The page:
Ironically, many of the Englishmen now leading the fight against Henry IV’s rule (esp Northumberland, his brother the Earl of Worcester, and his son Harry “Hotspur” Percy) supported him in the previous play. In his Asimov’s Guide to Shakespeare (1970), in which he provides a historical and cultural context for most of the key passages throughout the corpus, Isaac Asimov addresses the issue: “[Since] Bolingbroke was made King by act of Parliament instead of by act of God through line of birth…almost anyone else could be made king” (302). Thus Henry IV’s previous consideration of and reliance on his subjects becomes a liability, and men like Northumberland, who Richard previously called the “ladder wherewithal | The mounting Bolingbroke ascends my throne” (RII 5.1.55), become a source of apprehension.

Enter Prince Hal. Shakespeare presents Harry’s main obstacles in the form of foils: in order to be considered worthy of the throne, he must assume the manner of his military foil, Hotspur, and he must forego his antic relationship with Sir John Falstaff in favor of a more stately relationship with his father. In examining how the prince acts within his long-term goal of reaching the throne in a legitimate way, I will focus on the prince’s true view of Falstaff as inimical to his path to kingship, as well as what their relationship accomplishes for the aspirant Henry V.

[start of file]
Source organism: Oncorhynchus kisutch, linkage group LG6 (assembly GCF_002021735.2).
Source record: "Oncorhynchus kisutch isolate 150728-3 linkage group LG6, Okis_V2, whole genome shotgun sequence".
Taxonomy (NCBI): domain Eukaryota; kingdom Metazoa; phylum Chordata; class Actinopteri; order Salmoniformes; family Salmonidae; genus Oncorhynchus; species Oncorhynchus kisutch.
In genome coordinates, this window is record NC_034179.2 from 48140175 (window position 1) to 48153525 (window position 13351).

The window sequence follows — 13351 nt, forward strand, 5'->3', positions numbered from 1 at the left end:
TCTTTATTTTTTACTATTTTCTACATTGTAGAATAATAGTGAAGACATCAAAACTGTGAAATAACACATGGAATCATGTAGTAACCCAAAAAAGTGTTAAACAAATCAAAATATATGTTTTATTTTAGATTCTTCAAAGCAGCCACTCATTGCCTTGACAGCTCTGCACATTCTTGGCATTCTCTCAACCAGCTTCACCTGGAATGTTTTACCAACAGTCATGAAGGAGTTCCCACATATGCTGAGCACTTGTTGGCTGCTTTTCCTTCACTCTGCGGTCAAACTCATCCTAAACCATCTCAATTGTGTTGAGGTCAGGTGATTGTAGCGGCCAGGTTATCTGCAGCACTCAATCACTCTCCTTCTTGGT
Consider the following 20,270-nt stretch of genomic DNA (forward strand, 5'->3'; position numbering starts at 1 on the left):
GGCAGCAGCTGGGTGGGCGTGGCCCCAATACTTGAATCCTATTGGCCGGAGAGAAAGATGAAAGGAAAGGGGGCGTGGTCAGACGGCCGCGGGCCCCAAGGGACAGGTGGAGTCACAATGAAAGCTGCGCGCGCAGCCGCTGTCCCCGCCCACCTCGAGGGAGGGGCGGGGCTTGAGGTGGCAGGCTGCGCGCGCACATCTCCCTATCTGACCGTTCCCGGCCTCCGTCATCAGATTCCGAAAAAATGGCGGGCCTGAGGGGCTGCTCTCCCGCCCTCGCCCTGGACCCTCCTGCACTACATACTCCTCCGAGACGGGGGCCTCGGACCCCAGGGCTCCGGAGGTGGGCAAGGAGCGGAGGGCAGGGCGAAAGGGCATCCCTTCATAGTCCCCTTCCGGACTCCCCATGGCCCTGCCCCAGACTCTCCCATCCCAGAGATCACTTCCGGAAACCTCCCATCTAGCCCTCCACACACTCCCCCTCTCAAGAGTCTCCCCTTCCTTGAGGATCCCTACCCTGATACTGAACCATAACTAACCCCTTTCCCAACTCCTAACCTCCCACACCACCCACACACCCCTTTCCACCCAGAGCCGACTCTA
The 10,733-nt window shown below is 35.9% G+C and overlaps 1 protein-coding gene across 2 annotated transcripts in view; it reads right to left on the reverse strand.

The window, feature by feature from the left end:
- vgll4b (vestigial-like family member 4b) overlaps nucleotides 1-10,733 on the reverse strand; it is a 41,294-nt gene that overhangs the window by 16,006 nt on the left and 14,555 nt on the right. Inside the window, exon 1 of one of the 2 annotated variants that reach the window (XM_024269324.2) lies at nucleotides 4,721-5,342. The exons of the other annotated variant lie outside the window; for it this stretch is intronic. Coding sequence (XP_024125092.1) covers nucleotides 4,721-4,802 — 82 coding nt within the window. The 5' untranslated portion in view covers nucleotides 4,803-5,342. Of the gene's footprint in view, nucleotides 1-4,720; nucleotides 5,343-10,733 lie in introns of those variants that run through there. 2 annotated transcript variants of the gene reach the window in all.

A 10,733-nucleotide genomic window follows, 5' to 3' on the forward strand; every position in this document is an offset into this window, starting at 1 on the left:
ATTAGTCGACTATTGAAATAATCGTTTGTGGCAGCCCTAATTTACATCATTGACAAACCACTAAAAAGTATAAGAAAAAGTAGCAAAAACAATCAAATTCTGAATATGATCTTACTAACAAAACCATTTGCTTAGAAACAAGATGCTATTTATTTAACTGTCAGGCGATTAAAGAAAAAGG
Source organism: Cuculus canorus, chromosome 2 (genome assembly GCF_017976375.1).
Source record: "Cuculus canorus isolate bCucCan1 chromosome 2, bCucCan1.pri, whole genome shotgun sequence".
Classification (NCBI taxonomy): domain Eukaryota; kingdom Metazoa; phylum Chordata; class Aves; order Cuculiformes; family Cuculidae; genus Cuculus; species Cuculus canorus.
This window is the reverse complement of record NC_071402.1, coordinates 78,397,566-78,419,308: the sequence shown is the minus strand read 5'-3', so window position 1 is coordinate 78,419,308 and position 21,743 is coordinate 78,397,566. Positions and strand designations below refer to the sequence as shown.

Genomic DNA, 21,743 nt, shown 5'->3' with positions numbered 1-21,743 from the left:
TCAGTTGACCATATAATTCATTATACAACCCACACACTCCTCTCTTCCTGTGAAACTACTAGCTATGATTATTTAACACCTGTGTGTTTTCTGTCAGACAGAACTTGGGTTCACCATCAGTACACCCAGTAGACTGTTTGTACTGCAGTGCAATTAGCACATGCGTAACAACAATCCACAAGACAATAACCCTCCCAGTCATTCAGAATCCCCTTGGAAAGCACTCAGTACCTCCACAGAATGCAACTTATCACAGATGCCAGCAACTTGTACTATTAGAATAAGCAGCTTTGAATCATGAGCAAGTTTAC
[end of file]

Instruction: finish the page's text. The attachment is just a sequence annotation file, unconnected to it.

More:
Though it would be a stretch to say Prince Hal does not enjoy his time with Falstaff in the tavern, I cannot help but note telling seams in his humorous back-and-forth with the knight that suggest something deeper than the frivolous irresponsibility everyone else sees in the prince. Most of these “seams” appear in moments when Hal is frank about his determination to be a just king. After a few subtle references to prison by the prince, Falstaff asks “shall there be gallows standing in England when thou art king?…Do not thou hang a thief” (1HIV 1.2.61-65). Hal answers with “No; thou shalt” (1.2.66). The double entendre–between Falstaff’s hanging a thief and hanging as a thief–unnerves the knight, who promptly assumes the Hal means the former and will make him a judge of thieves. As the banter continues, Hal persists in jabs toward Falstaff’s future meeting with justice. Quoting Proverbs 1.20–that “wisdom cries out in the streets, and no man regards it” (1.2.92-93), Hal implies wisdom’s consolation in the succeeding verses, that because men like Falstaff have not heeded her, she “will also laugh at [their] calamity; | [She] will mock when [their] dread comes” (NASB Pv 1.26). From the start, Hal subtextually implies his intention that Falstaff meet with justice in the future. Falstaff responds with mock hurt feelings –exaggerated for sympathy, as is everything the knight does–speaking as if the prince has corrupted him (rather than the public view of his corrupting the prince). Hal ends the banter by segueing into their previous plans to rob a group of travelers (which, consistent with his underlying royal character, he does not do, instead robbing Falstaff and the other robbers as a joke and subsequently repaying the travelers with interest–2.4.562-563).